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‘Deleterious Effect’: Dems Worried Anti-Israel Protests At Convention Could Throw Wrench In Biden’s Campaign

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(DCNF) Democrats who spoke with the Daily Caller News Foundation are concerned that the optics of the expected anti-Israel protests at the party’s nominating convention in August could harm President Joe Biden’s reelection campaign.

Biden has received criticism from his left flank over his support for Israel following the Oct. 7 Hamas terrorist attack, which killed roughly 1,200 people. The Democratic National Committee (DNC) is reportedly weighing options to minimize the effects such protesters could have on the convention, as dozens of organizations are set to join the “March on the DNC” when the event begins Aug. 19.

Several Democratic operatives are worried such demonstrations could resemble the 1968 convention, also in Chicago, where Republican Richard Nixon went on to defeat Democrat Hubert Humphrey months later.

“The anti-war protests in Chicago, fairly or unfairly, reinforced the reputation of the Democrats as the party of chaos, and reinforced Nixon’s pitch to the American people as the law and order candidate. And so I think those who ignore history are at risk of repeating it,” Len Foxwell, a Democratic strategist based in Maryland, told the DCNF. (RELATED: ‘Punish Joe’: Biden’s Handling Of Israel-Hamas War Could Cost Him Michigan)

“To the extent that people look at the images on their TV screens, or on their electronic digital devices, and see these rather unsympathetic protesters and associate them with the Democratic Party, it’s hard to see how it could have anything other than a deleterious effect on the campaign,” Foxwell added.

Violent riots broke out during the 1968 Democratic convention with individuals protesting the Vietnam War, while Nixon, who pledged to crack down on crime, quietly secured the GOP nomination in Miami, Florida. Nixon handily won the White House by a 20-point margin.

A Democratic pollster and redistricting consultant focused on working class racial minorities, who was granted anonymity to speak freely about his concerns, is skeptical former President Donald Trump could capitalize off of the protests like Nixon did. Still, the pollster said Democrats are concerned, telling the DCNF the historical context of the convention is “sort of eerily reverberant.”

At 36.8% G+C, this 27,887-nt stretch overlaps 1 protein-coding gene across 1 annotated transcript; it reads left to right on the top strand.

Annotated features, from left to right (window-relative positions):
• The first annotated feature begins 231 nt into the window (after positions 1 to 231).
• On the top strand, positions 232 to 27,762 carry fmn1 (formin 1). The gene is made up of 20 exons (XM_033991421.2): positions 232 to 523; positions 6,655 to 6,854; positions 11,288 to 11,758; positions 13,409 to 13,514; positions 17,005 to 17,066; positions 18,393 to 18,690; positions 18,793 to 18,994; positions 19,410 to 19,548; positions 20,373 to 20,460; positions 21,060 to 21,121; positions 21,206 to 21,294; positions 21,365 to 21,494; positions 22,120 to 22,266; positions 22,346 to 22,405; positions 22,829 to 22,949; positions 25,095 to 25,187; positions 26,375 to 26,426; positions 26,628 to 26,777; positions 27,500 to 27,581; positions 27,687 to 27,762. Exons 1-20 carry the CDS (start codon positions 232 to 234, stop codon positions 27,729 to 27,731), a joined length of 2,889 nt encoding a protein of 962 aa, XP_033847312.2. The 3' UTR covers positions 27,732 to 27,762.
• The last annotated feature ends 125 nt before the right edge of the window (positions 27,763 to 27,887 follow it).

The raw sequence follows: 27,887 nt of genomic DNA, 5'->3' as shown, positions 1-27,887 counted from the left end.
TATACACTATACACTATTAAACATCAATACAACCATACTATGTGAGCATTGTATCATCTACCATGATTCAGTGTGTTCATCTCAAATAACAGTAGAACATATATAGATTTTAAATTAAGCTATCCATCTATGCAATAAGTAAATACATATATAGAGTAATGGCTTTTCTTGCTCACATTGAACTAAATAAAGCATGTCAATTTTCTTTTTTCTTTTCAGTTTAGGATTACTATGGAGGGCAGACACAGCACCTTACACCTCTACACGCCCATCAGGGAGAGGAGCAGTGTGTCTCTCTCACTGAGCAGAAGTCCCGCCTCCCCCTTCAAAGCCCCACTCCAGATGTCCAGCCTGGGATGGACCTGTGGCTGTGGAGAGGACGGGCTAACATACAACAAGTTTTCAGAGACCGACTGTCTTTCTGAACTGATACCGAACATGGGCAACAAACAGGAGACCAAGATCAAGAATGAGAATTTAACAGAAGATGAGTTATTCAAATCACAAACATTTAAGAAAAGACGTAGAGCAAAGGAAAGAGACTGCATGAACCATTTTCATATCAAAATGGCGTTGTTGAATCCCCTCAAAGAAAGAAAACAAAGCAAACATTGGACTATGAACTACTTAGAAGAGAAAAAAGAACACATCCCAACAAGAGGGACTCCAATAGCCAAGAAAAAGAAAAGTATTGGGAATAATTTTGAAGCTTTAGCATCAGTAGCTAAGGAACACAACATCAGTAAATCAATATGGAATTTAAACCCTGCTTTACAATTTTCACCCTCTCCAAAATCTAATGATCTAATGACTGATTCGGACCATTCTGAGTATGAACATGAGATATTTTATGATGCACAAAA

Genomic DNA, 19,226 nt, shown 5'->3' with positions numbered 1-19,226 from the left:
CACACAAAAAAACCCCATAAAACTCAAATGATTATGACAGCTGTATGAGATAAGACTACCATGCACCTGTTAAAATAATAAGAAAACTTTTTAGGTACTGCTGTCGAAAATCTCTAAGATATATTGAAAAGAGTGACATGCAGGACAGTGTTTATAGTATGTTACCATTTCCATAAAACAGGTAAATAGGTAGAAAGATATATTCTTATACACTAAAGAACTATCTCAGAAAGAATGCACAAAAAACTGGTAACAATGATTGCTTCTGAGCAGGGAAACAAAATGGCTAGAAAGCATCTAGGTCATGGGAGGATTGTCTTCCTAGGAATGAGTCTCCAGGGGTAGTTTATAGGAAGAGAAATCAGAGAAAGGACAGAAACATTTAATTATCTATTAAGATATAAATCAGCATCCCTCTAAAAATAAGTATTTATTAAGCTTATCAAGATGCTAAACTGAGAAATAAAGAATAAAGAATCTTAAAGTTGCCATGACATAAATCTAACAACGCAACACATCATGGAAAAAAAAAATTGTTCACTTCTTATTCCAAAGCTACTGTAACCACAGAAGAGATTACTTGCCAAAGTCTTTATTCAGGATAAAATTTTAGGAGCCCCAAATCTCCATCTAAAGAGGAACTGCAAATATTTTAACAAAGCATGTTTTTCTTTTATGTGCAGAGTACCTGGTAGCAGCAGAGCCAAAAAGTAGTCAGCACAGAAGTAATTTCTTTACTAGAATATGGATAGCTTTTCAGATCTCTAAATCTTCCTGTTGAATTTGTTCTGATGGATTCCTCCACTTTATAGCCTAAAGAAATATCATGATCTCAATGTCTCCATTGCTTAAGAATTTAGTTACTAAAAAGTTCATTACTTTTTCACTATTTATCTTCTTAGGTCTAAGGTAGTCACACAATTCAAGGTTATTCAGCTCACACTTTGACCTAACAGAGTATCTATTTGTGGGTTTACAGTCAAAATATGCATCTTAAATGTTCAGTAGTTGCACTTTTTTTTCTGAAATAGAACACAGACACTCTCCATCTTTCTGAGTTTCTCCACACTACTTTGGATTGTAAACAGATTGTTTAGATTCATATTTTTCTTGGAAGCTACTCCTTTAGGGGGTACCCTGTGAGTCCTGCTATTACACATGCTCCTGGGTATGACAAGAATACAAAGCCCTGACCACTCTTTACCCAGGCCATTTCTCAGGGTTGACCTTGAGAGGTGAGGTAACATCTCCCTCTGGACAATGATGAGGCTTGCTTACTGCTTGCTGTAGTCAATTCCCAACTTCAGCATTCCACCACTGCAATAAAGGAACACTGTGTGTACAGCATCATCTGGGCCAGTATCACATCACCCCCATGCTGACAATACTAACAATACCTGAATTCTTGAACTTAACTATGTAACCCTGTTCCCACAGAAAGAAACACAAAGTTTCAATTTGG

“It’s not that these people stopped the war in Vietnam, they elected Richard Nixon, who ran very specifically against them,” the pollster said. “This is exactly the context that everybody is worried about with the optics for the convention.”

Steve Shurtleff, a Democratic New Hampshire lawmaker and former speaker of the state House, told the DCNF that while the pro-Palestinian activists have a right to protest, he hopes it “won’t turn into Chicago of 1968.”

“A bump that the president might get from the convention could be impacted by what’s happening on the streets, and I think of the ‘68 election, how close it was between Nixon and Hubert Humphrey … and I’ve often wondered if it had been a more peaceful convention, if [Humphry] could’ve gotten his message out to more people across America,” said Shurtleff.

Those close to Biden are pushing for bringing back parts of the 2020 convention, which was largely virtually-held due to the COVID-19 pandemic, according to Politico. The DNC is reportedly considering limiting in-person speeches; pre-taping the delegation roll-call; and moving some party business off of the convention floor.